Google has confirmed a number of changes to Gmail with the arrival of two new features that will let you know if the people you’re corresponding with aren’t hip with TLS encryption.
The alterations are fairly subtle: when you receive a message from, or are on the brink of sending a message to, someone using a service that doesn’t support encryption, you’ll see a broken lock in the top-right of the screen. Clicking on the icon will bring up a pop-up alert with an explanation and a warning to perhaps consider removing the offending recipient.
Likewise, if you receive a message that can’t be authenticated, you won’t be hit by klaxon alarms. Instead, Gmail will replace the sender’s profile photo with an incriminating question mark, identifying them as potentially suspicious. What you do with that information after that, of course, is entirely up to you. Despite the advent of this new warning system, Google stresses that not all affected messagesare necessarily harmful. It’s just better to practice caution.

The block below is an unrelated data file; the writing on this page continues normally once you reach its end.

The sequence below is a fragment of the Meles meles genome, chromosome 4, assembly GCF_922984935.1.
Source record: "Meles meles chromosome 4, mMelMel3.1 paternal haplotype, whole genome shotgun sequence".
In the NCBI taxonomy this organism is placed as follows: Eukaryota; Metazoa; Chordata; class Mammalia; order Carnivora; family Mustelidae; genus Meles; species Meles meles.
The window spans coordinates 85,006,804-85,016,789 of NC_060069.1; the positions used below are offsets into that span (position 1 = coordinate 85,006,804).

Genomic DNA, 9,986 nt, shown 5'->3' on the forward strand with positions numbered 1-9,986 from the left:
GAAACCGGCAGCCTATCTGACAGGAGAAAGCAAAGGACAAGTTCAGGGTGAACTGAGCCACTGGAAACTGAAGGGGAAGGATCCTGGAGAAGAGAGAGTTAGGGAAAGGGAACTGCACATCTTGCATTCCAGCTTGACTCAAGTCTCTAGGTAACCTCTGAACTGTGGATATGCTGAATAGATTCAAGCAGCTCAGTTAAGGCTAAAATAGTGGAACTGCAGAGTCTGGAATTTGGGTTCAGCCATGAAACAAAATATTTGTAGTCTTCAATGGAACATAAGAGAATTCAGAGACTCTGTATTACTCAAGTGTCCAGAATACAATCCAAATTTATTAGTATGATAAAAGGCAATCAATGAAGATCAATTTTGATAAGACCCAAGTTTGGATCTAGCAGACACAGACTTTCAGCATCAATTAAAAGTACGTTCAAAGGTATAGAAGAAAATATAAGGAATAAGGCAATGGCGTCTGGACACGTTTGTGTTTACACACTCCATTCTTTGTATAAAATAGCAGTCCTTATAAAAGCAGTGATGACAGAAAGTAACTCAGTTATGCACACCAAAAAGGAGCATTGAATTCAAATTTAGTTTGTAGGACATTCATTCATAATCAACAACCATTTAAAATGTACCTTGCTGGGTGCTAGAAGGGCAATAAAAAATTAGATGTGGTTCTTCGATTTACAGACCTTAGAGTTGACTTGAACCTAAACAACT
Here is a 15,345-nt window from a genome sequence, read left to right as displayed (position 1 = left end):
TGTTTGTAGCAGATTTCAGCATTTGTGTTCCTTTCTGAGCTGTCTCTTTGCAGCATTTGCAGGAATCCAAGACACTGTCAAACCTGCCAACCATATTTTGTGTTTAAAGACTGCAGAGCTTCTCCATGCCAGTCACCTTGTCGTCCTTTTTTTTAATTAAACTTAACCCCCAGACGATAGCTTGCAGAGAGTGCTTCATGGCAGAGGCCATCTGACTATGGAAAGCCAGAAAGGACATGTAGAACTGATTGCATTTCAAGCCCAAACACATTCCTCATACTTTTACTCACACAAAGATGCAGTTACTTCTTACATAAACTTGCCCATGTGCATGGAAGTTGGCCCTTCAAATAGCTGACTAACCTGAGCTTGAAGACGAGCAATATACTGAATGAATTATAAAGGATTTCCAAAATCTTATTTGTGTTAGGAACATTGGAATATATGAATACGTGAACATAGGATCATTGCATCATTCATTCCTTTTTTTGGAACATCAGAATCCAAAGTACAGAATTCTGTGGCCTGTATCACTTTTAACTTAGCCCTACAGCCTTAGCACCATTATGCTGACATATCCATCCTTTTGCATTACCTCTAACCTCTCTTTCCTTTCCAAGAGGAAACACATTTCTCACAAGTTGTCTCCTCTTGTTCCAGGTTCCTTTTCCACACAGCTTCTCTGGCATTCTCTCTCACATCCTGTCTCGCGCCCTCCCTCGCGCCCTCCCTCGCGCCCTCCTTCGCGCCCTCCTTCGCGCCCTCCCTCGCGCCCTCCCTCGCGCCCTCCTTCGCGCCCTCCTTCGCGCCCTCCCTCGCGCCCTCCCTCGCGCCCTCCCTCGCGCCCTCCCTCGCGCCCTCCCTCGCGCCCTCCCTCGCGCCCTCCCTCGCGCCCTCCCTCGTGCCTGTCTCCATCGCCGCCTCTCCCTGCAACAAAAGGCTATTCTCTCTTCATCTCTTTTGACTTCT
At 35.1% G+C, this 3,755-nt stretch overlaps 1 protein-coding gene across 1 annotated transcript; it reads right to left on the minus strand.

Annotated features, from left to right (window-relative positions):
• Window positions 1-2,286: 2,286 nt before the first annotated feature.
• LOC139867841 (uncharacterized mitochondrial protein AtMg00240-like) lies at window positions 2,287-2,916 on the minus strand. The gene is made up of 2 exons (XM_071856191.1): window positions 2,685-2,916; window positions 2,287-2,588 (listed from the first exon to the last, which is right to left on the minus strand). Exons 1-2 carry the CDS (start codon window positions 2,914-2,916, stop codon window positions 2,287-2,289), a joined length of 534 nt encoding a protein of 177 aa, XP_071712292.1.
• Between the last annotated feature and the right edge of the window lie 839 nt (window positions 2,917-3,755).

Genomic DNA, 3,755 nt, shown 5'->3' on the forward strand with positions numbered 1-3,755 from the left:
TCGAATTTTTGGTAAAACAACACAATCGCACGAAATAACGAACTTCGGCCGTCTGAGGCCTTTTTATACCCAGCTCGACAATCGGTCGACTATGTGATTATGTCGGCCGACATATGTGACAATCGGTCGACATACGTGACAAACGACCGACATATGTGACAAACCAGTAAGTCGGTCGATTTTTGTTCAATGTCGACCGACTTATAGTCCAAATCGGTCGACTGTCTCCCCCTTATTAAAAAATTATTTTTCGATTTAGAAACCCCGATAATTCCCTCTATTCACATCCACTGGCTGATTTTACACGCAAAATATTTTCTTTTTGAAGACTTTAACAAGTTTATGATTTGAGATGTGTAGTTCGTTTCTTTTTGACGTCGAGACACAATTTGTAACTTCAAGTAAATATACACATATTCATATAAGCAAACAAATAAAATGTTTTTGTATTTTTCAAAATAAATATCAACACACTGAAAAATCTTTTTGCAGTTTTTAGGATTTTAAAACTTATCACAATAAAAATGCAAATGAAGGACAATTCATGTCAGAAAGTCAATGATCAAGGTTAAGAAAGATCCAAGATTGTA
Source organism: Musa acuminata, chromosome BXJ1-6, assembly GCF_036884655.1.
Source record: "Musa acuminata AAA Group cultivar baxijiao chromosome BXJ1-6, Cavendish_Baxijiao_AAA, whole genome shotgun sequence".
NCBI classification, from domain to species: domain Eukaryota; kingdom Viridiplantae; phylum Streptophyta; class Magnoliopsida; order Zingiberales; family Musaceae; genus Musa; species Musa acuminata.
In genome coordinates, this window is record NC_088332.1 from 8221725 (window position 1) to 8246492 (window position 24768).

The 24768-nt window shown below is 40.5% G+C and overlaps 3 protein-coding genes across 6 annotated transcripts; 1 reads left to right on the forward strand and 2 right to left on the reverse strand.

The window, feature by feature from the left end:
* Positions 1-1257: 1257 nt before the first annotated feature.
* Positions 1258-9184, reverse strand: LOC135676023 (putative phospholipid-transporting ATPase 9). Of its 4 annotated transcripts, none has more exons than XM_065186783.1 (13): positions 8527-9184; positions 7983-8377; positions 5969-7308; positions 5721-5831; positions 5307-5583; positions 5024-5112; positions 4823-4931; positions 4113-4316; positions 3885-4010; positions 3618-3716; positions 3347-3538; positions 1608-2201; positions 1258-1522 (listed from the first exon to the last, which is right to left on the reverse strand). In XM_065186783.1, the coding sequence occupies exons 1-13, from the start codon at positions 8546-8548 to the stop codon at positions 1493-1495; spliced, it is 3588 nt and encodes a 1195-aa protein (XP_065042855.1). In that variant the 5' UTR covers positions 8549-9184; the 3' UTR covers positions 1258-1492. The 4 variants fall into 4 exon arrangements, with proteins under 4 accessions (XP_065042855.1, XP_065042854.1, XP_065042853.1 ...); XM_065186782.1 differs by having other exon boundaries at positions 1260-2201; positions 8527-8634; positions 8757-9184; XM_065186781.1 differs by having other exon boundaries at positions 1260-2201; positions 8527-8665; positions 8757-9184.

This isn’t the first time that Google has taken a position against a lack of proper encryption. In 2014, the company announced that its search engine would be using HTTPS as a ranking signal. A year after, it revealed it would beadjusting its indexing system to look for more HTTPS websites. And then, in 2016, Paris Tabiz tweeted about preparations to call out HTTP as unsafe.
Google—which announced the latest Gmail features on “Safer Internet Day”—has also been cracking down onwebsites with fake download buttons, which is a fabulous change from the days when the company was being sued for violating anti-wiretapping and privacy laws.
SOURCE: Cassandra Khaw| Ars Technica